Humanity: Survival in Auschwitz

While reading Levi’s account of facing death and arriving at Auschwitz, I was presented with complex emotions and deeply troubling scenarios. The last paragraph on page 21 stood out to me for this reason. Levi describes a situation where the German guard in his lorry “courteously” asked each prisoner if they had anything of value to offer him. Levi continued to explain that it was not a requirement, but “a small private initiative of [their] Charon” (Levi, 21). The last sentence reads, “The matter stirs us to anger and laughter and brings relief” (Levi, 21). I found this particularly interesting because it points towards the idea of what little humanity people had left in this situation. I wanted to point out that the guard acted of his own accord to request money and valuables from the prisoners, which was not necessarily a part of his explicit orders. I feel that this brought the prisoners relief because they became fully aware of their situation as they were being robbed of their humanity and treated as “pieces”, just as the guard exercised his humanity to ask for “donations”.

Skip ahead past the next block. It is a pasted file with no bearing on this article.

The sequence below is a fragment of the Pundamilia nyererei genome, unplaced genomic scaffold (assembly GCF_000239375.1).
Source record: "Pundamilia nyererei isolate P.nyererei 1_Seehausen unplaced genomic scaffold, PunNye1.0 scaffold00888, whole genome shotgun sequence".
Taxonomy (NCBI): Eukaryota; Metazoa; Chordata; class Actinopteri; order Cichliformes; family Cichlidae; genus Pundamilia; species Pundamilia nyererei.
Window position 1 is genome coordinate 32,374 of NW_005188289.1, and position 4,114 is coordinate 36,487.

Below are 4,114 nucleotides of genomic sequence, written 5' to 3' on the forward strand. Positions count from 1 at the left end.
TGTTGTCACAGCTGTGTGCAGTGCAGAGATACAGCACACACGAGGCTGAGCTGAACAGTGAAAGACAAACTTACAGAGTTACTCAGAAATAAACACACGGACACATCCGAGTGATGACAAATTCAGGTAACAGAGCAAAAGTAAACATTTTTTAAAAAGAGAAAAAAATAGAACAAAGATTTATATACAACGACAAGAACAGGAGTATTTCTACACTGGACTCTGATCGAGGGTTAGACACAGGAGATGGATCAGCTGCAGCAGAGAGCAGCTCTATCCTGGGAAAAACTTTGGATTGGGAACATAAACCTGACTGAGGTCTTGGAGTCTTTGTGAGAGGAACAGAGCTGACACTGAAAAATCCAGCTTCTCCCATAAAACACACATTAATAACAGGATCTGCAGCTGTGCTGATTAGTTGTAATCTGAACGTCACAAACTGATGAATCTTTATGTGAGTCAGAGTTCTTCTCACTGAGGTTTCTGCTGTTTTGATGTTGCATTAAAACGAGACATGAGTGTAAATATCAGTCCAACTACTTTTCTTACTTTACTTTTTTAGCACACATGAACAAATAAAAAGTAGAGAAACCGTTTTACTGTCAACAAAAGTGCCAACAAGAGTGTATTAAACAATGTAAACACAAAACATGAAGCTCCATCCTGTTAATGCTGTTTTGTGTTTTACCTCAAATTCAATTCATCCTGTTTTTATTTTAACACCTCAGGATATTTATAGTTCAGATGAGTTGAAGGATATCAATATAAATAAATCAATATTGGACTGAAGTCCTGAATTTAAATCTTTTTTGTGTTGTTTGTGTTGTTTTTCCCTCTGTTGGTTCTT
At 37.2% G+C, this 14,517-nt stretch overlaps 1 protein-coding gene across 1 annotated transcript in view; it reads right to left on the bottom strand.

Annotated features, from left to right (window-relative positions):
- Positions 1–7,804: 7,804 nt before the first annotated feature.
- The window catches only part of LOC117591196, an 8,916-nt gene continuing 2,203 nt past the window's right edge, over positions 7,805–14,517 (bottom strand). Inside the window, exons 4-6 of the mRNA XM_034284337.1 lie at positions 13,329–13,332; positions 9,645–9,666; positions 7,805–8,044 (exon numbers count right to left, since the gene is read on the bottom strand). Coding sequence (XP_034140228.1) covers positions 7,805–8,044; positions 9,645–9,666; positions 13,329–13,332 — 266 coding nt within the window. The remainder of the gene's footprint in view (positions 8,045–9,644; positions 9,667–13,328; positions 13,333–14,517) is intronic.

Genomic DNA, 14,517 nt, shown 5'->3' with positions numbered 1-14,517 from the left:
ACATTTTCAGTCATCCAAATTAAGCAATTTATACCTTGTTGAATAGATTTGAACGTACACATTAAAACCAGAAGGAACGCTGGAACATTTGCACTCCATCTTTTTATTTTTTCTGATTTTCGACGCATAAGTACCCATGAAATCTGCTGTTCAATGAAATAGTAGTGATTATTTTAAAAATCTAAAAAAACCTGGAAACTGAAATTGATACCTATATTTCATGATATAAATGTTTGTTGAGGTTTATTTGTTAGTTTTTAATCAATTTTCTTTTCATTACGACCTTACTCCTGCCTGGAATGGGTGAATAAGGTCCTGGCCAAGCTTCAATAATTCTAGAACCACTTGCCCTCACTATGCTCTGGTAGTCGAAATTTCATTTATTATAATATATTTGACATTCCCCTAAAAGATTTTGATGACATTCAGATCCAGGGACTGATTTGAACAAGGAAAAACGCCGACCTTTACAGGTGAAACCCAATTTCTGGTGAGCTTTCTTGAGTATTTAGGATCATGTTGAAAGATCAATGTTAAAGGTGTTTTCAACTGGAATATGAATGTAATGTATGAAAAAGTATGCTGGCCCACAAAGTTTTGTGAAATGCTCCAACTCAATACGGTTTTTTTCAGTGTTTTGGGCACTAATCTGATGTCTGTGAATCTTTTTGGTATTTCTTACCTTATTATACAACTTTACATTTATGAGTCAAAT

(This is not necessarily a question, rather a conversation-starter on the topic of humanity in Survival in Auschwitz)

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